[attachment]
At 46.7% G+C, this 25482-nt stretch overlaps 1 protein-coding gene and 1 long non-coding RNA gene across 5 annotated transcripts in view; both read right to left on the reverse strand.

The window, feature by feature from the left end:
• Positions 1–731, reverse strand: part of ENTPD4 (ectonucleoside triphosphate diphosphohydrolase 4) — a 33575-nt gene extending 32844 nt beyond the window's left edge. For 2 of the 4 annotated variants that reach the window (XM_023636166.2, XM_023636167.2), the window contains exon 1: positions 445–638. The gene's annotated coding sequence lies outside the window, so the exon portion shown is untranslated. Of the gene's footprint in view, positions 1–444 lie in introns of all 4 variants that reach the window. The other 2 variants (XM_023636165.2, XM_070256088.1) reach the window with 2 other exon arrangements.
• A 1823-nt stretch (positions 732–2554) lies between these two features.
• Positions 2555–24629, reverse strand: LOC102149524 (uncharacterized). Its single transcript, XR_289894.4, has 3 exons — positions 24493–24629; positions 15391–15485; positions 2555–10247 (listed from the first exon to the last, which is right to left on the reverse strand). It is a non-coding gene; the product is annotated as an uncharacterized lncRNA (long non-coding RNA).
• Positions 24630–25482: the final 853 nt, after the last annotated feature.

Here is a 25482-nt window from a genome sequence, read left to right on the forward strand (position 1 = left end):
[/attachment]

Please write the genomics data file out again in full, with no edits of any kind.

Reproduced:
At 46.7% G+C, this 25482-nt stretch overlaps 1 protein-coding gene and 1 long non-coding RNA gene across 5 annotated transcripts in view; both read right to left on the reverse strand.

The window, feature by feature from the left end:
• Positions 1–731, reverse strand: part of ENTPD4 (ectonucleoside triphosphate diphosphohydrolase 4) — a 33575-nt gene extending 32844 nt beyond the window's left edge. For 2 of the 4 annotated variants that reach the window (XM_023636166.2, XM_023636167.2), the window contains exon 1: positions 445–638. The gene's annotated coding sequence lies outside the window, so the exon portion shown is untranslated. Of the gene's footprint in view, positions 1–444 lie in introns of all 4 variants that reach the window. The other 2 variants (XM_023636165.2, XM_070256088.1) reach the window with 2 other exon arrangements.
• A 1823-nt stretch (positions 732–2554) lies between these two features.
• Positions 2555–24629, reverse strand: LOC102149524 (uncharacterized). Its single transcript, XR_289894.4, has 3 exons — positions 24493–24629; positions 15391–15485; positions 2555–10247 (listed from the first exon to the last, which is right to left on the reverse strand). It is a non-coding gene; the product is annotated as an uncharacterized lncRNA (long non-coding RNA).
• Positions 24630–25482: the final 853 nt, after the last annotated feature.

Here is a 25482-nt window from a genome sequence, read left to right on the forward strand (position 1 = left end):